Bank of America Accounts for 10% of All NYSE Trades
Hot Feature: Bank of America Fumbles with New Deposit App
A key player in the subprime mortgage crisis, Bank of America was rather infamously bailed out by the federal government three years ago. However, Bank of America’s fortunes and misfortunes aren’t the reason behind such high-frequency trading.
The stock’s single-digit share price and the flood of shares on the market make it an attractive target for hedge funds and banks that employ high-powered, computerized trading. This kind of trading barely existed a few years ago, but now accounts for as much as two-thirds of U.S. trading.
As point of comparison, Bank of America has about 10.5 billion shares outstanding compared to 3.8 billion for JPMorgan (NYSE:JPM), which recently dethroned Bank of America to become the largest bank in the nation. Citigroup (NYSE:C) has about 2.9 billion outstanding shares.
Bank of America’s share price isn’t so much dictated by the whims of the market or overall economic conditions in the real world, but rather by its status as the the perennial “stock du jour” in high-frequency trading.
In high-frequency trading, investors use complex computer algorithms to take advantage of fluctuations in the stock’s price, and at a fraction of a second faster than competitors. If they then turn over bulk quantities of the stock at a profit, those extra few cents gained over millions of shares can usually lead to multi-million-dollar returns on very little work.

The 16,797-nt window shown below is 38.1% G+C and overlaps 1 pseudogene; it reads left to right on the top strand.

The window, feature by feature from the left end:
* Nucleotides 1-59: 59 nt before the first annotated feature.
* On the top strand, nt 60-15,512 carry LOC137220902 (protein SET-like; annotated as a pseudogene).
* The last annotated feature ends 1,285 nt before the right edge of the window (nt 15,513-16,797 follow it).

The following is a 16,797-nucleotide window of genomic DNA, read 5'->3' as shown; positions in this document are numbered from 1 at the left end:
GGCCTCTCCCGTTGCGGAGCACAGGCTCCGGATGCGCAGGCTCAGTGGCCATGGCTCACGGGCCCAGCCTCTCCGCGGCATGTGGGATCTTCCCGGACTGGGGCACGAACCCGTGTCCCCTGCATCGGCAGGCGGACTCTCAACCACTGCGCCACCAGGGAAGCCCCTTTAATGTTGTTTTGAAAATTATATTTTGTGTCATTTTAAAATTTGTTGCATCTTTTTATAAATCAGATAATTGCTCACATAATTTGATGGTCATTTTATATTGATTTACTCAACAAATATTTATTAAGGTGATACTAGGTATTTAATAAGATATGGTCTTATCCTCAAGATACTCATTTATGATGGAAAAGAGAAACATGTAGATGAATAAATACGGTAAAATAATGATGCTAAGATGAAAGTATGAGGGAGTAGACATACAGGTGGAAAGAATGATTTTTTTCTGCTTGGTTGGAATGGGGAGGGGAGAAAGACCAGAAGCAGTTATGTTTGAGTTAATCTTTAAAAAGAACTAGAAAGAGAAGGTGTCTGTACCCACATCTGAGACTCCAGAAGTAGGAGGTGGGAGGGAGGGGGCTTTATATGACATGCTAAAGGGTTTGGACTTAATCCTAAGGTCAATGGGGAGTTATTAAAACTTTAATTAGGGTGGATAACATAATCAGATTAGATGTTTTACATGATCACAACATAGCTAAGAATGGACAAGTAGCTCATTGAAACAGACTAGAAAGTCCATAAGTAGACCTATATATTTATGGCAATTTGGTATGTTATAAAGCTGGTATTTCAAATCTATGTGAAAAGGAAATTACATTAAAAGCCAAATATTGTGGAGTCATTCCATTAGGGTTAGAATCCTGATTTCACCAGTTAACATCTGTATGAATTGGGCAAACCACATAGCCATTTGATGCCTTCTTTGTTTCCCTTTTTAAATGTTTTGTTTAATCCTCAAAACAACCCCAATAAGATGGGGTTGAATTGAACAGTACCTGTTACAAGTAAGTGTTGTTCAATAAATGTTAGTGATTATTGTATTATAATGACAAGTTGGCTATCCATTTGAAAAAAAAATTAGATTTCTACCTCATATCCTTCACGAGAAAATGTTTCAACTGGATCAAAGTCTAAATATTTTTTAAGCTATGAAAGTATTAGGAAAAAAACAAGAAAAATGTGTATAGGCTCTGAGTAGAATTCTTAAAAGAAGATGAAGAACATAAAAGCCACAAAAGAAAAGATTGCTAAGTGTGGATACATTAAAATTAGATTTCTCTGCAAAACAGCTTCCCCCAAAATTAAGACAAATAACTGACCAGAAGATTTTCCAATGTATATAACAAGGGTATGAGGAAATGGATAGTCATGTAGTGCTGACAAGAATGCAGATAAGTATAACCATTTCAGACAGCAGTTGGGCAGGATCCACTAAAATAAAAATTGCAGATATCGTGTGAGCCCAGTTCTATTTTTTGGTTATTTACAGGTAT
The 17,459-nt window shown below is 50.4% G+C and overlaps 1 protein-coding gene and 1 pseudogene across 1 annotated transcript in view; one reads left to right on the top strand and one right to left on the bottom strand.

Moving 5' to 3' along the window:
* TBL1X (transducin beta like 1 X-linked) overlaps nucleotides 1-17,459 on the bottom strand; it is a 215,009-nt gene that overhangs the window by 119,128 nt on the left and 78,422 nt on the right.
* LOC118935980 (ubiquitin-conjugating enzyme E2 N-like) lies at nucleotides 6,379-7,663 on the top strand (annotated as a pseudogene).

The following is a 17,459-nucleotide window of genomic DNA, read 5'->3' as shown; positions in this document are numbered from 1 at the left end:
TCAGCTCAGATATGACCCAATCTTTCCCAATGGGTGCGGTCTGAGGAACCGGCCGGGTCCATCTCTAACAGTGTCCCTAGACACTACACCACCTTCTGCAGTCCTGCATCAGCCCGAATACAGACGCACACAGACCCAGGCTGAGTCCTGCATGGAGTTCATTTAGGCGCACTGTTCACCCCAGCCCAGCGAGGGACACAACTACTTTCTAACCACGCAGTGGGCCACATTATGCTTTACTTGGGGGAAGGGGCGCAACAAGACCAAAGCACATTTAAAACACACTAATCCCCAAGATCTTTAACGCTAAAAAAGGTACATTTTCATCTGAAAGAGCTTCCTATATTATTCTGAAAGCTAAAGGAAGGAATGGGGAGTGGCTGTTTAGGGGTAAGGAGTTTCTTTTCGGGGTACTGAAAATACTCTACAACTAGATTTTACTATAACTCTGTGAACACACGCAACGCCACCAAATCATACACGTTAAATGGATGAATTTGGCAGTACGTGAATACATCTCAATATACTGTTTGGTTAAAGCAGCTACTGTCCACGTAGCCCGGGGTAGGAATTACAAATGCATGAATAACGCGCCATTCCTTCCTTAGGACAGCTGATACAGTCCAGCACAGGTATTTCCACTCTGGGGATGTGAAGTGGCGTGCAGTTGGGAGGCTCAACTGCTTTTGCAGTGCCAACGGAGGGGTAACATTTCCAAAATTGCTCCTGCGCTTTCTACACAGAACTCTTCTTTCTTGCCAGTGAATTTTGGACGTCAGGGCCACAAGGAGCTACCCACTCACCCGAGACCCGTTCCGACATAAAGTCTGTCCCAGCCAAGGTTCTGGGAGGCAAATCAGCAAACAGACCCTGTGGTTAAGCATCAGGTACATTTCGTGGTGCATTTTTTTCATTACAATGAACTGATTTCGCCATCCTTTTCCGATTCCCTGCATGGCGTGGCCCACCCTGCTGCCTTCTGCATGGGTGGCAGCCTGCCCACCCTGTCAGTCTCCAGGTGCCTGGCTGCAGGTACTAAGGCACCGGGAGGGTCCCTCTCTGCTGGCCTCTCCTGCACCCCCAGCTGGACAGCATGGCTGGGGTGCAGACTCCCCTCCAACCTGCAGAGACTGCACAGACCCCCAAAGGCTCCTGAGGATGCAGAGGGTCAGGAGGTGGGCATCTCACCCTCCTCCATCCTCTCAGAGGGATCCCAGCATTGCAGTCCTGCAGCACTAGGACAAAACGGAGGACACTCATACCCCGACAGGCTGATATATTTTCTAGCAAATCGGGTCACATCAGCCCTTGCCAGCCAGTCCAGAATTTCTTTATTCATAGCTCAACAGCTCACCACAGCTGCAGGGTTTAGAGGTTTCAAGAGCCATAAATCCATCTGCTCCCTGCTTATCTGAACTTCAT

The rapid movement associated with this sort of trading can lead to rather large fluctuations in the stock’s price. So far this year, Bank of America shares are up 46 percent, more than any other Dow Jones component.
The stock’s highest trading level last year was $15.31. When shares plunged below $10, high-frequency traders jumped in, and it’s been the stock of choice ever since.
But while traders may be cashing in, Bank of America is a key part of numerous hedge funds, mutual funds, and retirement plans for millions of Americans, all of whom are exposed, rather unnecessarily, to risks brought on by these high levels of volatility brought on by this new brand of renegade profiteers.
The stock now seems almost impervious to analysts’ expectations, news about the economy or European debt crisis, or even the banks’ own earnings reports, good or bad.
And Bank of America has only encouraged its position by adding 400 million shares to the market at the end of last year, a move meant to help stabilize the company with a $3.5 billion influx of cash. The move contrasts sharply with Citigroup, which reduced its volume last year by exchanging one share for every ten, increasing its share price to $30 and decreasing its overall volatility. High-frequency traders quickly abandoned the stock.
Many investors are now divided about what to do with Bank of America in the long term. Some are buying shares because they like CEO Brian Moynihan’s efforts to shore up the company’s finances, but others won’t touch the stock while Bank of America is still facing potentially costly litigation related to mortgage-related violations. Charles Bobrinskoy, director of research at Ariel Investments, may have put it best when he said Bank of America has become “unanalyzable.”
To contact the reporter on this story: Jonathan Morris at firstname.lastname@example.org
To contact the editor responsible for this story: Damien Hoffman at email@example.com